The Hilltop Monitor spoke with Erin Melton, senior Oxbridge Literature and Theory major and winner of the 2017-2018 William Jewell College Faculty Award, about how her time at William Jewell College has shaped her post-college plans.
Melton began by describing the many activities she has been involved in during her time at Jewell. She held executive positions in the Nonprofit Leadership Association (NLA) and Feminist club and was the chief copy editor for the Hilltop Monitor for two years. She is a Resident Assistant and a member of multiple honor societies.
She went on to discuss the extracurricular activities that have made a major impact on her life and how exactly they have affected her.
“I think my involvement in NLA has been really formative for me. For one thing, a lot of the people who have been on the executive committees all three years that I was involved in it were really strong women in the nonprofit sector, or planning to go into the nonprofit sector, so I found a lot of really important and valuable friendships that guided me in really formative ways through that organization. And it gave me a way to kind of bridge a gap between my interests in nonprofits and my major in the humanities. It introduced me to a bunch of nonprofits in the area, a bunch of different ways that you can get involved in nonprofits from fundraising to marketing to more on-the-ground work that you see and just being able to do fundraising myself,” Melton said.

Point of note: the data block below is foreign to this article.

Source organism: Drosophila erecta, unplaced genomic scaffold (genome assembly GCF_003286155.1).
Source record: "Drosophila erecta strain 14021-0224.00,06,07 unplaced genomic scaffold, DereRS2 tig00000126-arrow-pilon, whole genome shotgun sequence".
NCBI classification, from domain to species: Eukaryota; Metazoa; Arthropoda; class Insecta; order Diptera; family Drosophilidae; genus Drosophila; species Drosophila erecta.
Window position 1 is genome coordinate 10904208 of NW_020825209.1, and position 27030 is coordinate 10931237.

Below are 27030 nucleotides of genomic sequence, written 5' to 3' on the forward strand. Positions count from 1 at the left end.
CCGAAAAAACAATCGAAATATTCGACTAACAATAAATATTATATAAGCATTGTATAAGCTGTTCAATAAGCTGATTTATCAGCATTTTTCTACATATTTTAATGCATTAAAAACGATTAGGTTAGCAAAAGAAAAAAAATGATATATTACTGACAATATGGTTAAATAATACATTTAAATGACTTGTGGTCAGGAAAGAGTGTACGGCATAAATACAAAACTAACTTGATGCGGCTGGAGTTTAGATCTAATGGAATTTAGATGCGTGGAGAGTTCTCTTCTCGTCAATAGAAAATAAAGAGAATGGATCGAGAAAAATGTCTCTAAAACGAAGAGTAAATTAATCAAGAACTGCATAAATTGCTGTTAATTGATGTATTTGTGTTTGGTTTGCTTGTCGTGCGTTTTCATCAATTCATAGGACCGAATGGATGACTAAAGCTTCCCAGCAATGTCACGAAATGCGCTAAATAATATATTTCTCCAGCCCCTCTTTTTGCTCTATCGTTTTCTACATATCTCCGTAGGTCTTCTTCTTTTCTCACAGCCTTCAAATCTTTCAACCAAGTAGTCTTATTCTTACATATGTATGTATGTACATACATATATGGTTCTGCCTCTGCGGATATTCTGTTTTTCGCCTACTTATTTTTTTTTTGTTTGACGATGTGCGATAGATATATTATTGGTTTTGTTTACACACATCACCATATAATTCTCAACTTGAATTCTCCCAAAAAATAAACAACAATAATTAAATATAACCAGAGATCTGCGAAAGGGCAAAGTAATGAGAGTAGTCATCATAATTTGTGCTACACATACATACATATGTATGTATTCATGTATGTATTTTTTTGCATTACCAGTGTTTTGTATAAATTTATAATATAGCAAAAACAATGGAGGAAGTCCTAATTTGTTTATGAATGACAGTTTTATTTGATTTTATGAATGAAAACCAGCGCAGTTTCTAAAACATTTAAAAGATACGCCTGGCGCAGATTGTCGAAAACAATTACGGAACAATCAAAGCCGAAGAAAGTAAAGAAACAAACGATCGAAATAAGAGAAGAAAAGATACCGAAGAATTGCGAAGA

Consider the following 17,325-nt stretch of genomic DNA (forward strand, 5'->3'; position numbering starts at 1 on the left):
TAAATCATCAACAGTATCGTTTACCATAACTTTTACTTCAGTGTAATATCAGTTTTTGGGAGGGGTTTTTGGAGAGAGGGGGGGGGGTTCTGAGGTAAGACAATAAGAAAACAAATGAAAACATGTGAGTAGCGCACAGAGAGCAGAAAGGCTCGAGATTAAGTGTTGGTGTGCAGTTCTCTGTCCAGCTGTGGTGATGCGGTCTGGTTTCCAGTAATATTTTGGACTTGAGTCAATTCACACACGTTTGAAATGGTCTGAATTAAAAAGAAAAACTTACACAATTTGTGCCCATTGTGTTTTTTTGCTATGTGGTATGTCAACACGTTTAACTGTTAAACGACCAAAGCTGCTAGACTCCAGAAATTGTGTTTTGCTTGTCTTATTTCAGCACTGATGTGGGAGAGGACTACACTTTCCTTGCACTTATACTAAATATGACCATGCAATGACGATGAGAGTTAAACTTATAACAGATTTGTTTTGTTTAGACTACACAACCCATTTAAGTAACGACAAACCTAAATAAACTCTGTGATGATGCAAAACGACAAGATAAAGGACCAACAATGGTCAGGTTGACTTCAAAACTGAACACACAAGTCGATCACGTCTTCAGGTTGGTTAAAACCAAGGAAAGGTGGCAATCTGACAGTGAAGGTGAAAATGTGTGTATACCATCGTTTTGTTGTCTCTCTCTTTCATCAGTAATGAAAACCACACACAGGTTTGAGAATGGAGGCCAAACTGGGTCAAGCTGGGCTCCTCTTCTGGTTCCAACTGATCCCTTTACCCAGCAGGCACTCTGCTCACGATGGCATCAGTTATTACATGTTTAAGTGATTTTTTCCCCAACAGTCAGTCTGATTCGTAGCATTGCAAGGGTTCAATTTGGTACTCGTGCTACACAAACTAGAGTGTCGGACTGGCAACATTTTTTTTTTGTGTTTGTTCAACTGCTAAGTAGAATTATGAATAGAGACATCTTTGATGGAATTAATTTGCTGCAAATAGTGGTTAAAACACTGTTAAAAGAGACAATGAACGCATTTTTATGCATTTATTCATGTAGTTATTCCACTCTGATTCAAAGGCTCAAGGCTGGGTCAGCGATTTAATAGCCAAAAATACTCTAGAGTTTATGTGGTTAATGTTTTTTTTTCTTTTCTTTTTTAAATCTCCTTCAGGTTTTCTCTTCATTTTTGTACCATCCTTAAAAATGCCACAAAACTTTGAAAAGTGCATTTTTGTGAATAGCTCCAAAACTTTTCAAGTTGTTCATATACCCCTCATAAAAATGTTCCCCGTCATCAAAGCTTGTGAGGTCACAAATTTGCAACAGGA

“The Hilltop Monitor is probably the organization where I found the most friendships and just that feeling of really welcomed involvement. It also helped sharpen my writing skills and helped me use them in a more tangible way than I ever really have before, so that was exciting for me,” said Melton
Melton also described the two classes that have most influenced her plans for after graduation.
“I took my capstone last semester, Well-Being by Design with Dr. Wetmore, and that evolved into an independent study I’m doing on housing in Kansas City and how that’s been structured to be unequal and problematic. So that has directly propelled me into working for Habitat for Humanity. But I really started thinking about this kind of wanting to bridge the gap between the humanities and the policy/nonprofit world when I first took my World Literature tutorial with Dr. Jani, who was an adjunct professor at the time. She focused on human rights literature and we read a lot of theory about this gap between theorists and intellectuals and the people who they’re supposedly helping. So that got me interested in this kind of trying to take my humanities education and do something more tangible,” said Melton.
Melton is spending a year working for a nonprofit before attending graduate school. Melton would like to use the experience and degree she will earn to begin work that combines the interests she previously discussed.
“In June I will move to Lacrosse, Wisconsin. I’ve never been to Wisconsin, I think I might freeze to death. I am taking up an Americorps Vista position. I am doing fundraising and marketing for Habitat for Humanity of Wisconsin and that’s a 12-month role. Then in September of 2019, I will be going to the London School of Economics and Political Science and I’ll do a 12-month masters program in International, Social and Public Policy,” Melton said.